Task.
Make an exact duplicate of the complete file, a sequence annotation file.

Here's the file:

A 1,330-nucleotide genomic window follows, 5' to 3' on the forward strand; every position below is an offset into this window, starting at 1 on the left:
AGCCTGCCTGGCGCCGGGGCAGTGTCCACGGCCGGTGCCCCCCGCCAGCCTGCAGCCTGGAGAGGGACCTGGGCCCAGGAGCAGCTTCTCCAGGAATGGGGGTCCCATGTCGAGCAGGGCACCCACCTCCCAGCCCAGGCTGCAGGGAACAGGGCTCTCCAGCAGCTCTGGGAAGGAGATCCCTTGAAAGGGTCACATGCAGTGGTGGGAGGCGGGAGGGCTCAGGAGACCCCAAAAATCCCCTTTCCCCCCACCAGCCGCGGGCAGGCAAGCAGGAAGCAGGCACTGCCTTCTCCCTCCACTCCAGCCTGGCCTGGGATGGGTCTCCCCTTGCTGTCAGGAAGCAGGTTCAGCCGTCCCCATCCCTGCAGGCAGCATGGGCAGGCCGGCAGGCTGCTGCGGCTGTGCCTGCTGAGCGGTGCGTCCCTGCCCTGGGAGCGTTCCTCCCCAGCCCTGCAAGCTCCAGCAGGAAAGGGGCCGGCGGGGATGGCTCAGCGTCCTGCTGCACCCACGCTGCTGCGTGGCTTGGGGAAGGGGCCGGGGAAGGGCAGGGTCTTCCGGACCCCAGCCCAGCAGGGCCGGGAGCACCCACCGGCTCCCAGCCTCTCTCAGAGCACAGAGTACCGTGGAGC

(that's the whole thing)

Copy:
A 1,330-nucleotide genomic window follows, 5' to 3' on the forward strand; every position below is an offset into this window, starting at 1 on the left:
AGCCTGCCTGGCGCCGGGGCAGTGTCCACGGCCGGTGCCCCCCGCCAGCCTGCAGCCTGGAGAGGGACCTGGGCCCAGGAGCAGCTTCTCCAGGAATGGGGGTCCCATGTCGAGCAGGGCACCCACCTCCCAGCCCAGGCTGCAGGGAACAGGGCTCTCCAGCAGCTCTGGGAAGGAGATCCCTTGAAAGGGTCACATGCAGTGGTGGGAGGCGGGAGGGCTCAGGAGACCCCAAAAATCCCCTTTCCCCCCACCAGCCGCGGGCAGGCAAGCAGGAAGCAGGCACTGCCTTCTCCCTCCACTCCAGCCTGGCCTGGGATGGGTCTCCCCTTGCTGTCAGGAAGCAGGTTCAGCCGTCCCCATCCCTGCAGGCAGCATGGGCAGGCCGGCAGGCTGCTGCGGCTGTGCCTGCTGAGCGGTGCGTCCCTGCCCTGGGAGCGTTCCTCCCCAGCCCTGCAAGCTCCAGCAGGAAAGGGGCCGGCGGGGATGGCTCAGCGTCCTGCTGCACCCACGCTGCTGCGTGGCTTGGGGAAGGGGCCGGGGAAGGGCAGGGTCTTCCGGACCCCAGCCCAGCAGGGCCGGGAGCACCCACCGGCTCCCAGCCTCTCTCAGAGCACAGAGTACCGTGGAGC